US presses China, Japan, South Korea to trim Iran oil imports


SEOUL, South Korea — U.S. Treasury Secretary Timothy
F. Geithner faces a stiff challenge this week as he tries to persuade
China, Japan and South Korea to reduce their dependency on Iranian oil
and natural gas.

The Obama administration is pressing those countries
to help squeeze Iran financially, hoping to compel the Middle Eastern
nation to abandon what Washington and allies say is a plan to develop
nuclear weapons. China has so far rebuffed the overtures, arguing there
should be no link between trade with Iran and its nuclear program. Iran
insists its nuclear program is for civilian purposes only.

“Sanctioning is not the correct approach to easing tensions,” Chinese Foreign Ministry spokesman Hong Lei said.

The U.S. request poses a dilemma for Japan and South
Korea, both close allies of Washington but both heavily dependent on
imported energy.

Japan is under particular pressure because of the
diminished capacity of its power industry after the earthquake and
tsunami last March that snuffed out the Fukushima nuclear plant. The
country is the world’s largest importer of liquid natural gas and
third-largest net importer of oil, with 9 percent of that oil coming
from Iran.

Adhering to a new round of U.S. sanctions on Iran
would imperil that crucial energy source at a time when Japan’s nuclear
industry is in retreat.

Tokyo has acquiesced to previous U.S. pressure to
limit its dealings with the Iranian energy sector. With almost no
domestic fossil fuel production, Japan aggressively pursues overseas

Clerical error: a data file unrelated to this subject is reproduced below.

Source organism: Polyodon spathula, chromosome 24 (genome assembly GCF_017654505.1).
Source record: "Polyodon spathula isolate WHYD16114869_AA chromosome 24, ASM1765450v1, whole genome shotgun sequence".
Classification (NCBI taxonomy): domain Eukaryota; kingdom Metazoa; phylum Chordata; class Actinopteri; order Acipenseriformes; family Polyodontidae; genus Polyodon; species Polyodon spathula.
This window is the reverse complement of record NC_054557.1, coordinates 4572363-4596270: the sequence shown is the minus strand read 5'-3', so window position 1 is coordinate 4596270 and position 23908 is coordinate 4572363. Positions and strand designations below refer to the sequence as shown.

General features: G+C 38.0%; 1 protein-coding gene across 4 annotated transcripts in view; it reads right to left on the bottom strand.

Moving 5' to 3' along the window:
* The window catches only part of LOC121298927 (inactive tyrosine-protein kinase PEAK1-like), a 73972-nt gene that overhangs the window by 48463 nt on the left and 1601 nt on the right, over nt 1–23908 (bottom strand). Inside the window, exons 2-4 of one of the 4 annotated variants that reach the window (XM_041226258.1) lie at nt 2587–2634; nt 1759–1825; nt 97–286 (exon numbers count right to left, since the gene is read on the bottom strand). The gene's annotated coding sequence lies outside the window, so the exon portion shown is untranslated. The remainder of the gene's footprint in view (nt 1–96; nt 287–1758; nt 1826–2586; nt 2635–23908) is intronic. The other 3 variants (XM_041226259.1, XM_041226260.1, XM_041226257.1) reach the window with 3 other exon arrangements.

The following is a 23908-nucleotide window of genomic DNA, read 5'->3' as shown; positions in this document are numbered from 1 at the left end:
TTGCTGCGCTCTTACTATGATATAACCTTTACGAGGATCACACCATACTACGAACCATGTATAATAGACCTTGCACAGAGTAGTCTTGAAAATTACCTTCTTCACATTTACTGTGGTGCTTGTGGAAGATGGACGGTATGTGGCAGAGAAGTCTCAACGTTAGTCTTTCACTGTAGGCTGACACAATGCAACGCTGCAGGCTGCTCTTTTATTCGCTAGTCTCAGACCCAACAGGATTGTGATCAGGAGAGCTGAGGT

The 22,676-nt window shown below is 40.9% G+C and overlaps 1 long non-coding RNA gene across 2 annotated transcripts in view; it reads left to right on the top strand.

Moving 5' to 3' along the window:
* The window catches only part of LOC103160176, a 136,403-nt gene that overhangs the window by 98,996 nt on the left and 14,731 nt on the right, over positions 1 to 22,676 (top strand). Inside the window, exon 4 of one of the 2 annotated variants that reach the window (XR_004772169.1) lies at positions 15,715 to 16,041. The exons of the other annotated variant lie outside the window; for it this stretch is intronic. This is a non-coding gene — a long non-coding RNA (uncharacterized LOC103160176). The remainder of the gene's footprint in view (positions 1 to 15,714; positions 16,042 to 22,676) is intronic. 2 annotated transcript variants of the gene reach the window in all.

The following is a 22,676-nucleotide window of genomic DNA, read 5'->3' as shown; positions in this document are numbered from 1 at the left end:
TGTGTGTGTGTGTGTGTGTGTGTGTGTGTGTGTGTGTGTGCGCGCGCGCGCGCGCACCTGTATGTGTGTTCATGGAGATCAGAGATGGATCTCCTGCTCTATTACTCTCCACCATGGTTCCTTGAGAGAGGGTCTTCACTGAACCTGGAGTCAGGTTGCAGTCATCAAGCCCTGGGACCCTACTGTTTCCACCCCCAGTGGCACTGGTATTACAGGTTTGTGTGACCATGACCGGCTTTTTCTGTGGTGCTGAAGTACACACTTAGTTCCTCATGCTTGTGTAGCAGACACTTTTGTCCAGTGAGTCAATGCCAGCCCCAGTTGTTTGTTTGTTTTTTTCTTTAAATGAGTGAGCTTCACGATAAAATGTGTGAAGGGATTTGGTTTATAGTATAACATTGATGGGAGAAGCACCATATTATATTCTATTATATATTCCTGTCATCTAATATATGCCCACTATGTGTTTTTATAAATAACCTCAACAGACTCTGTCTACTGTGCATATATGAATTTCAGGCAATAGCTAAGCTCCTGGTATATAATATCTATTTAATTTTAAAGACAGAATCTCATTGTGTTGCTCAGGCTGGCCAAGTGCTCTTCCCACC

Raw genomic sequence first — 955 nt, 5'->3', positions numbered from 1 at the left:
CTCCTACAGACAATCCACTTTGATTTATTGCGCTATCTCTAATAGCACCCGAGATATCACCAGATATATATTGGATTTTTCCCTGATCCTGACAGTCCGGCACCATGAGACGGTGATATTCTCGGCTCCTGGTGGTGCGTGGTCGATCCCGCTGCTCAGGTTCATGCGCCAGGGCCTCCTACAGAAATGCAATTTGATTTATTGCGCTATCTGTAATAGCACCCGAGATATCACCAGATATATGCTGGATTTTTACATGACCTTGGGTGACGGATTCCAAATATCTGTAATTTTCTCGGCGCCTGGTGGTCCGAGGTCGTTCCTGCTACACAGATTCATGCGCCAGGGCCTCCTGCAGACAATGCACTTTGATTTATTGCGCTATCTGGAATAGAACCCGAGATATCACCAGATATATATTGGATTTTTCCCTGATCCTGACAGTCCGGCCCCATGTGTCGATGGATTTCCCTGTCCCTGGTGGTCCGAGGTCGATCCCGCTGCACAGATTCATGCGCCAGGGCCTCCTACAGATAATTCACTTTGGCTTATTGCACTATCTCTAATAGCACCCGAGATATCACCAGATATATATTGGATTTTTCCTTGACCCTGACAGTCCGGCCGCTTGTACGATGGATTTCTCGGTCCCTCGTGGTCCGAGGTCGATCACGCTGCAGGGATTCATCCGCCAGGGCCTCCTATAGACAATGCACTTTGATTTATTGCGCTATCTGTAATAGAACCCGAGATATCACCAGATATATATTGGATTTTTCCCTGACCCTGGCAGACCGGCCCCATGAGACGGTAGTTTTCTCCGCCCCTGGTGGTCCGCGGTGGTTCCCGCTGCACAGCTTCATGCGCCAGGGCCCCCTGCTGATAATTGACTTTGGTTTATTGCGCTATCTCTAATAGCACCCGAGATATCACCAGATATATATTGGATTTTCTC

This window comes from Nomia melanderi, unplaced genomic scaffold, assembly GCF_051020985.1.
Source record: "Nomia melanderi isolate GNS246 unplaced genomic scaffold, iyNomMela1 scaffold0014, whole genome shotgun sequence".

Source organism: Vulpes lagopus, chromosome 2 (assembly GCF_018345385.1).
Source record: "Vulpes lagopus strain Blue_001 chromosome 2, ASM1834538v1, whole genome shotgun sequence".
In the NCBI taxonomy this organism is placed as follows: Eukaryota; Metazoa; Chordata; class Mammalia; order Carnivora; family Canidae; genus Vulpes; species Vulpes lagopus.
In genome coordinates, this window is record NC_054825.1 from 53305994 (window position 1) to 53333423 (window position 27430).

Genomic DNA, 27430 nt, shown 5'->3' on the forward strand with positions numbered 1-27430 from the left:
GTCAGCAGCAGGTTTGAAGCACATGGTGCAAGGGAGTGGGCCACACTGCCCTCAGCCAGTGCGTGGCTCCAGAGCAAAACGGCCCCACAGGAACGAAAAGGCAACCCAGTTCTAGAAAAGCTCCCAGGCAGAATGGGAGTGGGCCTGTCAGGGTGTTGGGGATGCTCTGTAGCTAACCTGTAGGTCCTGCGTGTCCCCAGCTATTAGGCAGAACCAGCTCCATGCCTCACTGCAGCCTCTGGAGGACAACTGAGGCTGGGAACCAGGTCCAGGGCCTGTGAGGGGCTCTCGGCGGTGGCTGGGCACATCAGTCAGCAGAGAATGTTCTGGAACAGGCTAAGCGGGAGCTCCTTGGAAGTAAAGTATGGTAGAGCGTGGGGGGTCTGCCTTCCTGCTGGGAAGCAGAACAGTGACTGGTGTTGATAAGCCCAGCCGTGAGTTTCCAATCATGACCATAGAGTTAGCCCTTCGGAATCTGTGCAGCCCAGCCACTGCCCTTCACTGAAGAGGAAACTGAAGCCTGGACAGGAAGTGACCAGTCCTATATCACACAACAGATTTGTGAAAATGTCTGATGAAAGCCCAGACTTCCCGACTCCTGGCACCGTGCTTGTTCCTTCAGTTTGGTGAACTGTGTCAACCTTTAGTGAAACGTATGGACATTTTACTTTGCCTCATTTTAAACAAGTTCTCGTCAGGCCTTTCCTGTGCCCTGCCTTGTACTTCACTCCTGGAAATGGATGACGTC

joint oil and gas ventures, and its state-owned exploration company,
Impex, had planned to be a major developer of Iran’s Azadegan natural
gas field.

But facing the prospect of being denied access to U.S. financial institutions, Impex abandoned its stake in the project in 2010.

Last week, South Korean officials said they would ask
Washington for an exemption from the embargo to lessen the “negative
impacts” of the sanctions. South Korea imports 97 percent of its oil and
depends on Iran for up to 10 percent of its supplies.

In a meeting in Seoul last month, Robert Einhorn,
senior U.S. State Department adviser for nonproliferation and arms
control, continued to pressure officials. “Iran is violating
international obligations and norms. It is becoming a pariah state,” he
told reporters.

The South Korean press reported Sunday that Seoul officials were considering reducing imports of Iranian oil to 2010 levels.

Editorials in Japan’s major newspapers warn that the
nation will be hurt financially by the sanctions and should seek a
compromise with U.S. officials.

“We should take necessary measures to lower damage
from an oil embargo for our country,” said Yukio Edano, minister of
economy, trade and industry.

Japan is in a singularly difficult position because
it is also a leading international voice against nuclear weapons
proliferation. The nation remains scarred by its experience as the only
target of an atomic attack, and takes a particularly hard line against
North Korea’s nuclear weapons ambitions. Resisting the American-led
campaign against the specter of an Iranian nuclear bomb is thus
politically awkward for Tokyo.

“There are some thorny issues between the U.S. and
Japan, but since we’re so dependent on the U.S. forces for our national
defense, I don’t think we have any other choice but to follow the lead
of Washington,” one Japanese official told reporters.


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